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Did you know that a bike is stolen every 30 seconds? That’s more than 2 million missing bicycles a year!
According to Garage 529, the world’s largest bicycle registry, bicycle theft costs North American communities more than a billion dollars each year.
The type of lock you use to secure your bicycle can mean the difference between hopping on your ride and filing a police report. You don’t want to add to the alarming statistics above, after all. In this post, we’ll explain the differences between two standard methods of locking up your bike securely: U-lock vs. chain lock. We’ll lay out the pros and cons of these kinds of locks and help you figure out which is the best option for your needs.
The Importance of Sold Secure for Security Standards
The Master Locksmiths Association bestows the Sold Secure rating on locks that professionals have independently tested for security standards.
Sold Secure classifies bicycle locks as diamond, gold, silver, or bronze. Each category reflects the time and number of tools used to ‘break’ a lock. The higher the security rating awarded by Sold Secure, the greater the security provided by the lock.
In our opinion, any lock less than bronze level is vulnerable to prying, hammer strikes, a bolt cutter, a hacksaw, or other types of tools used by an experienced thief. If financially feasible, we advise that you buy a gold-level lock for strong bike security.
U-Lock vs Chain Lock
The main differences between a U-lock and a chain lock are the level of bike protection, portability, weight difference, versatility, resistance to basic tools and complex tools, and overall value in terms of theft deterrence.
All About U-Locks
U-locks, also known as D-locks, are brutal shackle locks. U-locks are horseshoe-shaped locks that come in multiple sizes (the best is 13 mm to 16 mm) and are usually vinyl-coated steel. The goal is to choose a D-lock that fits securely around the items you’re locking with the smallest gap possible.
Small-to-medium-sized U-locks generally secure one wheel of your bicycle and your bike frame to a stationary object, such as a bike rack. Larger models secure both your bike wheels and the bike frame to a fixed object.
This heavy-duty bike lock is resistant to chisels, hammers, and theft from bolt cutters. The horseshoe shape, if properly fitted, will limit the amount of leverage that a bike thief can obtain with a crowbar or similar types of tools.
U-locks are lightweight and affordable compared to chain locks with similar security ratings.
Riding with a U-lock requires either a bike-mounted carrying attachment or space in your backpack.
The Abus Granit is an example of a highly rated U-lock:Check availability
Pros and Cons of U-Locks
- Very durable
- Excellent visual obstacle for added level of protection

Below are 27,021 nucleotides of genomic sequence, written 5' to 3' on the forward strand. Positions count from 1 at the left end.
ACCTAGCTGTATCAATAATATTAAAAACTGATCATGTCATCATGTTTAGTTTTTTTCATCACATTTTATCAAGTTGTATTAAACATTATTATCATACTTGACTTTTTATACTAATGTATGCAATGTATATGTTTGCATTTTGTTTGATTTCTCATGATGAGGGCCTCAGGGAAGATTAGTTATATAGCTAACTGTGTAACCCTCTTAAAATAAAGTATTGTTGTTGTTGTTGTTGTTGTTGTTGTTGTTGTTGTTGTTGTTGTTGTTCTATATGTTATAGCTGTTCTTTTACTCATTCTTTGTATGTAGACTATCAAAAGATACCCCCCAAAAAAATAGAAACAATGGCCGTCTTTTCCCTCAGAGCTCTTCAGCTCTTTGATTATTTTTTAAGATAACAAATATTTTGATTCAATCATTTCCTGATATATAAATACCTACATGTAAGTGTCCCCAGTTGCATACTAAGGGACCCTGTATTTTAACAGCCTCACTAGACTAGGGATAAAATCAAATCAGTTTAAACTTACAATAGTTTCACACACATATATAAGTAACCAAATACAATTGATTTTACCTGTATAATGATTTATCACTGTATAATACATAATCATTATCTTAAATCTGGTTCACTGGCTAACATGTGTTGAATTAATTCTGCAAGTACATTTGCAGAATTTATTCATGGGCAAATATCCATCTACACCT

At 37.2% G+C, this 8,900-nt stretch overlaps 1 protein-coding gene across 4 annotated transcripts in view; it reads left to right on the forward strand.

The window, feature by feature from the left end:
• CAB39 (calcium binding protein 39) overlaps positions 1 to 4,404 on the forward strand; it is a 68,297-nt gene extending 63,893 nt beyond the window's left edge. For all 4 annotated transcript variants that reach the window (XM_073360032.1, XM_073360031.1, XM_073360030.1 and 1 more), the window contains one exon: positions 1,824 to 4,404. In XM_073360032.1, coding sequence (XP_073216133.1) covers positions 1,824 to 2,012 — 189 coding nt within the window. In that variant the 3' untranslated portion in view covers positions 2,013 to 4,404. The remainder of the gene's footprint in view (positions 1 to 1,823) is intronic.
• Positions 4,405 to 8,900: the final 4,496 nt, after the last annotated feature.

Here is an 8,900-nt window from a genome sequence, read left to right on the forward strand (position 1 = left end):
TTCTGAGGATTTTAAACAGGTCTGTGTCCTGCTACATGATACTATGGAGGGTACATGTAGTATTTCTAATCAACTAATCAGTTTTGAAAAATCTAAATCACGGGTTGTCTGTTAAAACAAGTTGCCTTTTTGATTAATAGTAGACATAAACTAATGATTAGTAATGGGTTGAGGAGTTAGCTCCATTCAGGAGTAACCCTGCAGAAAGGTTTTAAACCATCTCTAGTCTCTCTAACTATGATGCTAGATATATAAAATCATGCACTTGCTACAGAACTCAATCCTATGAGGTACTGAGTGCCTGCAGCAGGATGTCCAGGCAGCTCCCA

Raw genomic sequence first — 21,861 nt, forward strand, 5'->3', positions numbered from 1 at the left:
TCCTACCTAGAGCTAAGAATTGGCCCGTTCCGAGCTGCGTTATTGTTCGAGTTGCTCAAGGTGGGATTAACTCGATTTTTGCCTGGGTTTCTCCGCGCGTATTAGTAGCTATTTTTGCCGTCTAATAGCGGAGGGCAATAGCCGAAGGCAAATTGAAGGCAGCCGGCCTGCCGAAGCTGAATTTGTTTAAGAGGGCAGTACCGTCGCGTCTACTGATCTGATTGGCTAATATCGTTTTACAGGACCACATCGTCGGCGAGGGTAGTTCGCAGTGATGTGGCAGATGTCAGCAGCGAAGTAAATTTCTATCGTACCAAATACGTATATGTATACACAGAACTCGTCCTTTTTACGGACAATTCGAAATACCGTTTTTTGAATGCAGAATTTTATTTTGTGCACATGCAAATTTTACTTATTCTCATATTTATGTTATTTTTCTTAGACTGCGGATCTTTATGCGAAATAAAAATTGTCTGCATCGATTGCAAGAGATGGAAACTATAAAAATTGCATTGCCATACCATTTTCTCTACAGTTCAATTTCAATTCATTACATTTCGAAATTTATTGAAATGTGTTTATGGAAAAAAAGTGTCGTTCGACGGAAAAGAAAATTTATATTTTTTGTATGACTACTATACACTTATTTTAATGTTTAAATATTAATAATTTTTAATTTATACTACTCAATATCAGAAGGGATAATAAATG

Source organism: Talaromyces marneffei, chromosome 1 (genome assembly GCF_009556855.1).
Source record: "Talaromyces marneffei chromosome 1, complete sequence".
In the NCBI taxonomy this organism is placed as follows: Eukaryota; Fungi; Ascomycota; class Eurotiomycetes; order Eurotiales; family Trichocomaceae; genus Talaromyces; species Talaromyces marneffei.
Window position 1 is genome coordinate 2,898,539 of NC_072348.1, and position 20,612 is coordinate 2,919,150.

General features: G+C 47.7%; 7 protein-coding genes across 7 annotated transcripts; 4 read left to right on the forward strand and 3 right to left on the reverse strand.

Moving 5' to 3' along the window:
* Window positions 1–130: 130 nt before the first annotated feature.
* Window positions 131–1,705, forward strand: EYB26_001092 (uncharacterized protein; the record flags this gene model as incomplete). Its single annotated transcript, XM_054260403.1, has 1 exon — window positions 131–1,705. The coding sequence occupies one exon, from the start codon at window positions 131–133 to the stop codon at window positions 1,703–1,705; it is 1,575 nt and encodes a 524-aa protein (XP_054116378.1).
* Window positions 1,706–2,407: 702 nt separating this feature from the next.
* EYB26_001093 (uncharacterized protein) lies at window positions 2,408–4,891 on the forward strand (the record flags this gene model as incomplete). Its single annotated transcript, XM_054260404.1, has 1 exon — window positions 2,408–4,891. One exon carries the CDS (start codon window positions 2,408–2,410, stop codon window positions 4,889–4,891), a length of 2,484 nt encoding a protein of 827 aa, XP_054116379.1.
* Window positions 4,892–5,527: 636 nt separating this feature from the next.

- Can come with an optional cable
- Resistant to multiple tool attacks from a bike thief
- Available at all Sold Secure levels
- Can be difficult to fit through some bike frames
- Can be awkward to carry and typically requires a carrying attachment on your bike
- Smaller locks can be difficult to loop around larger stands or non-standard objects
All About Chain Locks
Chain locks for bicycles are made of hardened links of steel, typically covered by a protective sleeve of nylon or plastic.
The locking mechanism can be permanently attached to the chain or a separate padlock.
Chain locks come in multiple strengths, weights, and sizes (9 mm to 16 mm) and can be stationary or portable.
Heavy chain locks generally offer a higher level of security due to their construction. Most portable chain locks are at least 23 inches long, allowing for multiple locking options, unlike U-locks. The most brutal chain locks are usually the heaviest, even in the mobile category. If you go with a chain lock for bike security, we recommend you select a larger sized link (15 mm or 16 mm).
A quality chain lock is usually heavier than a U-lock and can be a bit cumbersome to carry around. Some versions can be attached to your body or carried in a knapsack.
It’s never a good idea to wrap a chain lock around your bike frame, unless you’re a fan of damaging your own property.
The OKG Lock Chain is an example of a highly rated chain lock:Check availability
Pros and Cons of Chain Locks
- Tough as nails
- Longer length allows for more locking possibilities
- Available at all Sold Secure levels
- Heavy and bulky
- Locks have to be appropriately attached and fitted to thwart tool attacks
- Exposed links on the chain locks can damage your bike’s paint
Final Thoughts: Which Bike Lock Is Best for You?
Now that you’re up to speed on the difference between a U-lock vs chain lock, it’s time to choose one for your bike.
There are a few things you must consider when choosing the best method for locking up your bike, including the risk of theft in your area, your price range, and how portable you need your security method to be.
Whichever bike lock you choose to go with, make sure you use it properly, secure it tightly, and carry it with you always to prevent against bike thefts.
If you’re unable to afford a bike lock at the moment, here are some ways you can secure your bike without a lock.